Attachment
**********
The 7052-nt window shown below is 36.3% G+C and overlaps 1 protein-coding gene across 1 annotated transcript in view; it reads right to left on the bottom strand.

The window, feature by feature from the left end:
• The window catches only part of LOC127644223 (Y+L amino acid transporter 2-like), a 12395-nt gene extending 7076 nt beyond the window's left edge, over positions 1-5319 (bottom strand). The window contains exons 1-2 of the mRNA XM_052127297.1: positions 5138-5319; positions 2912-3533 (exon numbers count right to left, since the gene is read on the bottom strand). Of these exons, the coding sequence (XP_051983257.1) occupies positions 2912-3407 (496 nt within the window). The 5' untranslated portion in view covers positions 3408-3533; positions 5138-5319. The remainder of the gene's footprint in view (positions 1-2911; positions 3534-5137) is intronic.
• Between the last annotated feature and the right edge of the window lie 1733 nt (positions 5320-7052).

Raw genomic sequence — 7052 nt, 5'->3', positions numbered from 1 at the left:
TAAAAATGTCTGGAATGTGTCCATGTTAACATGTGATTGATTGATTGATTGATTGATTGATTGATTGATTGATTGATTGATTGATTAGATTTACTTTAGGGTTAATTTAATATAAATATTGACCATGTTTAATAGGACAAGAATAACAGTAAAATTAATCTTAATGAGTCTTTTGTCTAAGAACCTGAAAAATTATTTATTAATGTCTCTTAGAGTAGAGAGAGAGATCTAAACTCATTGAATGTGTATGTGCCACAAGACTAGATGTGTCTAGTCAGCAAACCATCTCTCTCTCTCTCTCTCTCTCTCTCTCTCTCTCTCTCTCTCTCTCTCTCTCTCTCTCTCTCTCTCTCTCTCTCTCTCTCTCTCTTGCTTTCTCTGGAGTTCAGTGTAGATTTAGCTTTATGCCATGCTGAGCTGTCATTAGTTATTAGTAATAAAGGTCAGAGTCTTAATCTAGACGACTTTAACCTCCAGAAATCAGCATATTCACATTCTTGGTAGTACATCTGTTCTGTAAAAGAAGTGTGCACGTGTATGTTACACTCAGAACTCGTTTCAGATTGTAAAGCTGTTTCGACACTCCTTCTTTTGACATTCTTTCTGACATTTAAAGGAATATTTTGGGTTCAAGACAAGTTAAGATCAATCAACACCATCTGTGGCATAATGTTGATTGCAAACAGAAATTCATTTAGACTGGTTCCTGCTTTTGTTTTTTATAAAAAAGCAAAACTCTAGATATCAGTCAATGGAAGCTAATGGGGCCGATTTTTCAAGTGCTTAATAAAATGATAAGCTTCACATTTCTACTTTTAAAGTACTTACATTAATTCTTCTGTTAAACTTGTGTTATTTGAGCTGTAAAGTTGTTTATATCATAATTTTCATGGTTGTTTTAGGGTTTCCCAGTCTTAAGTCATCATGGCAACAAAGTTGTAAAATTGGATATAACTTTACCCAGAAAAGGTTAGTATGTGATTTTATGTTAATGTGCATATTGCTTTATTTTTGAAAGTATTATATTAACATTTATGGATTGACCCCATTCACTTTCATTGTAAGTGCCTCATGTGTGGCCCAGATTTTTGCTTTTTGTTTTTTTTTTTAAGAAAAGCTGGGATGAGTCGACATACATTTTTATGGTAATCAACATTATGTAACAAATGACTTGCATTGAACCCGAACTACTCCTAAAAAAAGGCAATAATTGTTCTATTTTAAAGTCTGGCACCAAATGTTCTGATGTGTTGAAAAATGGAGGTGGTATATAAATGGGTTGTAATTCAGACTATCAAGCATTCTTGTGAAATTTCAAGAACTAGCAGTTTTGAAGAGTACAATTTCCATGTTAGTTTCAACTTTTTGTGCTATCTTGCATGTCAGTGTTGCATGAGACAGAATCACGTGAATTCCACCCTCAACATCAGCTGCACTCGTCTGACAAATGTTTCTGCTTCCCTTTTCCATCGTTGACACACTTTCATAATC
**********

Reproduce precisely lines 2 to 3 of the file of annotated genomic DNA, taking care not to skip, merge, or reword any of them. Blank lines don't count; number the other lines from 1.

The window, feature by feature from the left end:
• The window catches only part of LOC127644223 (Y+L amino acid transporter 2-like), a 12395-nt gene extending 7076 nt beyond the window's left edge, over positions 1-5319 (bottom strand). The window contains exons 1-2 of the mRNA XM_052127297.1: positions 5138-5319; positions 2912-3533 (exon numbers count right to left, since the gene is read on the bottom strand). Of these exons, the coding sequence (XP_051983257.1) occupies positions 2912-3407 (496 nt within the window). The 5' untranslated portion in view covers positions 3408-3533; positions 5138-5319. The remainder of the gene's footprint in view (positions 1-2911; positions 3534-5137) is intronic.